Diyarbakir was really cool. It is more than 7000 years old (!!!) and famous for four things. First, it is the capital of Kurdistan. This is the city where most of the demonstrations and skirmishes happened in the past 50 years. The situation has come down now, but you still get weekly demonstrations. Also, you can tell by people welcoming you to Kurdistan on the street and trying to sell you Kurdistan football jerseys. Secondly, it is famous for its city walls. As you will hear at least 15 times a day, it has the second longest wall in the world after the Great Wall of China (I would bet that Israel has kicked them off the second place). They are really impressive, up to 20m high, black walls. Along with its 70+ defense towers it made Diyarbakir one of the most feared cities in the Middle East. We took a walk up there, but not a long one, as we have heard and read that it is the most popular place for theft and robberies. The third reason it is famous is the climate. It is the hottest city in Turkey, with thermometers hitting the 60s regularly. When we were there it was around 45, and we were drinking water continuously that just seemed to evaporate at the same pace. And last but not least: it is the home of the watermelon! Legend goes that the Sultan once received a specimen of more than 100kg that could only be opened with a sword. Every year they host a competition and the winner last year was nearly 50kg. Not 100, but still very impressive.
We only spent a day here and most of the time we were in a beautiful, Middle Eastern kind of Bazar, with cafes on the upper floor overlooking the square and sheets of cloth providing essential shade. It was the only place where we could bear the heat. We did walk around a bit, marvelling especially at how they make their kebabs, with proper wood coals (see pictures!). Diyarbakir felt quite Middle Eastern, much more than any other place we have been to on this trip. But the heat was just too much, and we were quite happy leaving early.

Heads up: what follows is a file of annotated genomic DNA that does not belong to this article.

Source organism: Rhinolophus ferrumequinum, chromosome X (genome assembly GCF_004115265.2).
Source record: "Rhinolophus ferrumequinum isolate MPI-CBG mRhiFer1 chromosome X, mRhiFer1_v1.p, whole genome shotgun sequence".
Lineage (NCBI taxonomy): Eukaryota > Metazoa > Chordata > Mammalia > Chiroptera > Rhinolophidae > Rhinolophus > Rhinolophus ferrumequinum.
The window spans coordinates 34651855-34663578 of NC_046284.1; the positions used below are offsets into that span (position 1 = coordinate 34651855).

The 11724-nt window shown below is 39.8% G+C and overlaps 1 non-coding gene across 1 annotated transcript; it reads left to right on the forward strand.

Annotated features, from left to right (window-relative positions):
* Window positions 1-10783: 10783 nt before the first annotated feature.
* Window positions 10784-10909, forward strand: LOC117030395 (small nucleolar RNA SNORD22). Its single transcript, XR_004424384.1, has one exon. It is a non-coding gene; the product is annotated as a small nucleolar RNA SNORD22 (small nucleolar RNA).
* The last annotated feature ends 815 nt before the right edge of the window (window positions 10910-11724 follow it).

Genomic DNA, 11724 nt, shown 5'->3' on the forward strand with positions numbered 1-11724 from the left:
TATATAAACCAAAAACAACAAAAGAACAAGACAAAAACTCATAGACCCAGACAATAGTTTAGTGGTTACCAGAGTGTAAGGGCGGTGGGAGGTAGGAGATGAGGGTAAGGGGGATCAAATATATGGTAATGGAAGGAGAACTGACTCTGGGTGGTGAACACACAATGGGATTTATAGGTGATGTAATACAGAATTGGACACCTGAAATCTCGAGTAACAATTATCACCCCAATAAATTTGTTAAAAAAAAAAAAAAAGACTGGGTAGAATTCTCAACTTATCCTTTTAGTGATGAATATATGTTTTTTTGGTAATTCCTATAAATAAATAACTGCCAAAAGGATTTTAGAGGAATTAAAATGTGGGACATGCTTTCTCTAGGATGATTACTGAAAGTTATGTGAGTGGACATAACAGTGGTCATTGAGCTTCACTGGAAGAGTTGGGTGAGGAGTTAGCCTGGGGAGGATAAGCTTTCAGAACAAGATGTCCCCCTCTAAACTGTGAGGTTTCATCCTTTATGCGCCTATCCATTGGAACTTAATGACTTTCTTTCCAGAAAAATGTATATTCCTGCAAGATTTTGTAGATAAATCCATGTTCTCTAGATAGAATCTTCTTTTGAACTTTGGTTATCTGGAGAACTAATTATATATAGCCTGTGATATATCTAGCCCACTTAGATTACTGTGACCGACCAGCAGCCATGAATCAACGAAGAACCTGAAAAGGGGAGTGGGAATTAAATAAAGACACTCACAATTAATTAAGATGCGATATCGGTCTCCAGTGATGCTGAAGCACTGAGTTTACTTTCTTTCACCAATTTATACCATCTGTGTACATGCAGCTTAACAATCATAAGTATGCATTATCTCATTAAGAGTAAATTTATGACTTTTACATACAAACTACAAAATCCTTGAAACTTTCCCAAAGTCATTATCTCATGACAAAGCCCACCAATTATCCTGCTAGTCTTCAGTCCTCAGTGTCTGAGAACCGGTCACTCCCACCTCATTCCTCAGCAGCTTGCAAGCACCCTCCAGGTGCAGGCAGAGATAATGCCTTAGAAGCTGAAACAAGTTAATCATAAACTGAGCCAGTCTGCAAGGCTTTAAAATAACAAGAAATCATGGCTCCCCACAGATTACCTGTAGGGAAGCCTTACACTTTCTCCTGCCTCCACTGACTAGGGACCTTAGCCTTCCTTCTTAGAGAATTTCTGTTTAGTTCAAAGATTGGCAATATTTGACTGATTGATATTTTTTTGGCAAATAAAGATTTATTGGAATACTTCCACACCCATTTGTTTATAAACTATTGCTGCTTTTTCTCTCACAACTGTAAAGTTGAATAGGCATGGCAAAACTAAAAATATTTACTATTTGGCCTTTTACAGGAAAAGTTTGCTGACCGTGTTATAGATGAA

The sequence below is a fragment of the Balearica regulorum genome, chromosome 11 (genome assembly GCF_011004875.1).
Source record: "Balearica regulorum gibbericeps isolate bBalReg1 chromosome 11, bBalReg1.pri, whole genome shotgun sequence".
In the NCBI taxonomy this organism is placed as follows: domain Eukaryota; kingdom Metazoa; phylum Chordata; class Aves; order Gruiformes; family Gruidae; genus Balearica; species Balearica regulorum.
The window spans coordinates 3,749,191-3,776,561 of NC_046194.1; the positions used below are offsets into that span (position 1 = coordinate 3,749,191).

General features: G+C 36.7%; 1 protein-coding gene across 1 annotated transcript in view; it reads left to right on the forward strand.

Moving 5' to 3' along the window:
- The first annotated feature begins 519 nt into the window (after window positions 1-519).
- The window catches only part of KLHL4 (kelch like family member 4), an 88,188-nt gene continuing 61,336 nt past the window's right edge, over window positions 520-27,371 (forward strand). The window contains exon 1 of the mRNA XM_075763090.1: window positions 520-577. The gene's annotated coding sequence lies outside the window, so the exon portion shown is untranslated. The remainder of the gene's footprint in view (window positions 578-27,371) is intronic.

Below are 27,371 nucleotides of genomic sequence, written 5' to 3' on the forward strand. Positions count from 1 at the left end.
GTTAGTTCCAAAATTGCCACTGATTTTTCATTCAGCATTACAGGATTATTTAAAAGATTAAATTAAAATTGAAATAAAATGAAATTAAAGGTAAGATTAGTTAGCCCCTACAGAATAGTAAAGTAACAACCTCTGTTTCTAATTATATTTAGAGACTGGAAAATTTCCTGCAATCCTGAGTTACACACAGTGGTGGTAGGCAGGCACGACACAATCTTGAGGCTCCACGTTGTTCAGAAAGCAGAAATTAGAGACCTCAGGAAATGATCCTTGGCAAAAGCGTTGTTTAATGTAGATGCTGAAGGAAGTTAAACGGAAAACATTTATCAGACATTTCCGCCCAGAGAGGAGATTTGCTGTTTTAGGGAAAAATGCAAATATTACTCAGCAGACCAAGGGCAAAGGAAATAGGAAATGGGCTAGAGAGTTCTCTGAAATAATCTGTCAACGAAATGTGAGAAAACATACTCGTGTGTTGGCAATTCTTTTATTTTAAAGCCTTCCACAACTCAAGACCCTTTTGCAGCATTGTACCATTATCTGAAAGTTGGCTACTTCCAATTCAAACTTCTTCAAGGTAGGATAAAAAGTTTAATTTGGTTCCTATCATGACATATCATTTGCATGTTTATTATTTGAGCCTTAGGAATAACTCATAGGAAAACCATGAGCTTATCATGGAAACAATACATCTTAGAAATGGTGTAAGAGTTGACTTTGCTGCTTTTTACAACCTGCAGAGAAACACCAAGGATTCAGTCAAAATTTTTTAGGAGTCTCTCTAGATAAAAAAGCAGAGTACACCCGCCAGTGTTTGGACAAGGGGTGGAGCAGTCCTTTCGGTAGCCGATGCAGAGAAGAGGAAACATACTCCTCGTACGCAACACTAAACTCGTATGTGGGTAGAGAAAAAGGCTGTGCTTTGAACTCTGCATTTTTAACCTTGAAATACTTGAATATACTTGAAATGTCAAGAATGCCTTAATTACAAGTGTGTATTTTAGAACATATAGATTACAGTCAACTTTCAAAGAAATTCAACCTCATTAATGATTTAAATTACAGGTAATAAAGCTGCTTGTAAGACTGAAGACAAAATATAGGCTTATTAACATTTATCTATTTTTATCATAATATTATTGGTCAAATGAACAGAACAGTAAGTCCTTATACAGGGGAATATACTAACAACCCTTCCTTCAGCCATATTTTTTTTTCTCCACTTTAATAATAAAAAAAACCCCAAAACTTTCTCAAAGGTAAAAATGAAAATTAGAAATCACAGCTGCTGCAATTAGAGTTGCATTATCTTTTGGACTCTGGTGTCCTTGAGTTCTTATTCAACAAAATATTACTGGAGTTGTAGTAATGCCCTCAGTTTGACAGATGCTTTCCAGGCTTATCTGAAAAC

Heading on – Cappadocia is waiting for us
Moving on, the main means of transport in Turkey are buses. On short distances, you use Dolmuses, or minibuses, which are not very comfy and cover all shorter (up to 300km) distances. For the longer ones, we take the incredible long-distance buses. In my entire life, I have never taken a bus as good as the one from Diyarbakir to Göreme. It´s basically like a plane. Screens in every sear with films and games. A steward going up and down with refreshments. And really comfortable seats. Even Wifi! I slept like a baby on that overnight bus. And Celia was by far the most excited about the screens in the entire bus. We cannot wait for the next 13 hour trip to Istanbul!
Moving west also means that Ramadan has become less of a problem. From our impression now, only the East really sticks to it. In Van, it was really awkward to even sip from a water bottle on the streets. We found it quite hard to adapt and where wondering how people would do it in hotter places. In Diyarbakir people already seemed to care less and here it´s definitely more relaxed. People eat and drink, or at least some, making it easy and ok for us to so in public. I still think that Ramadan is just not possible in places like Diyarbakir. If it has 45 degrees and you have to work from 8am till 6pm you cannot survive without water… Food I kind of understand, but water… While I did like the waiting for sunset and then sharing food with Onur and Nuri, I do think that it must be very hard for many people and I also think it´s a shame that we are here now, because street stalls are quite non-existent at this time of the year.
For the next days we are planning on exploring Cappadocia, which looks insane. I didn´t know that such landscapes even existed. At the same time, we are out of tourist-scarce Eastern Turkey and right in the middle of tour groups and backpacker groups. The problem with this is that I have a theory, and it is quite bullet proof claiming that the less tourists you can find around you, the nicer the people will be. We will see.
I am off to bed now, early wake up tomorrow to go hiking before noon, otherwise we will be roasted in these dry valleys.